Horry County, South Carolina, laid out $90,000 to one of those consulting groups that issue reports about how to improve fire and rescue services. During this decade of the early-2000′s, the fashion favored by most of these consultants is to preach volunteerism. One of them up in Michigan even took money from Detroit to tell them that they’d be wise to convert the city’s entire FD to a largely volunteer force, keeping paid drivers and administrators.
But somewhere along the way nobody has clued in the consultants that the volunteer departments are having a recruiting problem, too. Even in areas with a strong VFD tradition, such as Pennsylvania, some departments are simply unable to replace their older members as they leave the active service.
Horry County is a large part of the northeast portion of South Carolina that includes the Myrtle Beach area. The county provides fire protection to the unincorporated areas and EMS coverage for the entire county and cities. They operate 38 fire stations, but only 11 of them are staffed with paid firefighters. The rest are wholly dependant on volunteer FF’s for coverage, mostly in rural areas.
Horry County Station 41
One of these, Station 41, has only one volunteer member and scrubs on 94% of its calls. The all-volunteer station with the best response record is Station 19 which has 13 volunteers, yet still misses 39% of its dispatches.
One of the 70-some recommendations to improve service calls for the career stations to operate with a minimum of 3 FF’s in the suburban stations and 4 in the rural stations. In addition, they call on the county to initiate “an aggressive recruitment program to increase the number of active volunteers.” Easy for them to say. The report does not make recommendations on how to achieve this.
They also propose doubling the number of battalions from two to four and utilizing the paid B.C.’s on weekdays and relying on volunteer Batt. Chiefs on nights and weekends. The County is 1,100 sq. miles in area and the consultants feel that too much is left uncovered whenever there is a working incident.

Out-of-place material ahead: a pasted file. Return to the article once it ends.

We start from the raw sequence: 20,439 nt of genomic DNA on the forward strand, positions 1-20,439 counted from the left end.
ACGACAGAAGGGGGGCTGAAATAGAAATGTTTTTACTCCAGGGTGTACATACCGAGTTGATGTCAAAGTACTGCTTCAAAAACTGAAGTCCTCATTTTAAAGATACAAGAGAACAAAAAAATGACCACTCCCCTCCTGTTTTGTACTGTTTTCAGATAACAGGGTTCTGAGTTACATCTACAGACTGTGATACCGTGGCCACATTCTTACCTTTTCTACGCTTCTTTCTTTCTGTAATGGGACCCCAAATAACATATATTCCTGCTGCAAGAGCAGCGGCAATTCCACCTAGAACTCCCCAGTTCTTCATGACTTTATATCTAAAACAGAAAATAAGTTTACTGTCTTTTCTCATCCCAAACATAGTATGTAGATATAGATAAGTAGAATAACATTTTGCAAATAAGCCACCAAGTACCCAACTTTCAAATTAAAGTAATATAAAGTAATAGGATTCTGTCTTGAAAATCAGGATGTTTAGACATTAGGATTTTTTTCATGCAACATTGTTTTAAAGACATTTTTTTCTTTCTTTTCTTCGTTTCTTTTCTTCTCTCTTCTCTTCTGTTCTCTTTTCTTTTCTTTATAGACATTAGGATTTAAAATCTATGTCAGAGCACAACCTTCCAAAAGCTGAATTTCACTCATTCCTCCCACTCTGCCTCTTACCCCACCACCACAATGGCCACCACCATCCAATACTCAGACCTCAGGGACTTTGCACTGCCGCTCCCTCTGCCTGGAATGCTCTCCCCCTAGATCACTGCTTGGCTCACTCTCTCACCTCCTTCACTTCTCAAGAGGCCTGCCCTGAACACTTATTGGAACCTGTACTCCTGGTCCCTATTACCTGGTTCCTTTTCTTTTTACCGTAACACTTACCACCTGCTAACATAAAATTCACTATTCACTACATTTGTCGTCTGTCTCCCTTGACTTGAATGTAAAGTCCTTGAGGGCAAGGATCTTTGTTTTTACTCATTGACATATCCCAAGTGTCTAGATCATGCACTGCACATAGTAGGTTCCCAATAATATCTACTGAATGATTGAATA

The entire report is 196 pages long and you can read the document in .pdf form HERE.
Today’s edition of the Myrtle Beach Sun News carries an article about the challenges that the county is facing in getting volunteers qualified for duty. The HCFR requires them to pass a background check, an initial agility test and a physical before actual training can begin.
Then they have to take the standard firefighting training along with courses in CPR, haz-mat, infectious diseases and a final agility test. A department spokesman says that the entire process can be completed in three months.
But the paper’s interviews with prospective volunteer members exposes the problems that many other VFD’s are coming up against. And that is a growing culture of non-committment and me-first attitudes that clash with the spirit of volunteerism.
The article quotes a bunch of people whining because the requirements don’t mesh with the applicants’ personal needs. One of them complains that the Infectious Diseases class is being held in June and July. And that’s when a lot of people prefer to go a vacation, don’t you know?
Some of them complain about the time it takes to do the paperwork necessary to apply. Many others flat out refuse to take the necessary classes. About 85% of people who express an interest in joining fail to complete the required procedures. Some of them even complained that they didn’t get enough “encouragement” from whoever they expected to get it from.
Firegeezer brings all this up because it illustrates once again the growing cultural phenomenon of people who want to feel good about themselves by being able to hang the certificate on the wall and telling their friends that they are a Volunteer. But they don’t want to actually do any volunteering, let alone working to achieve the level of ability demanded of it.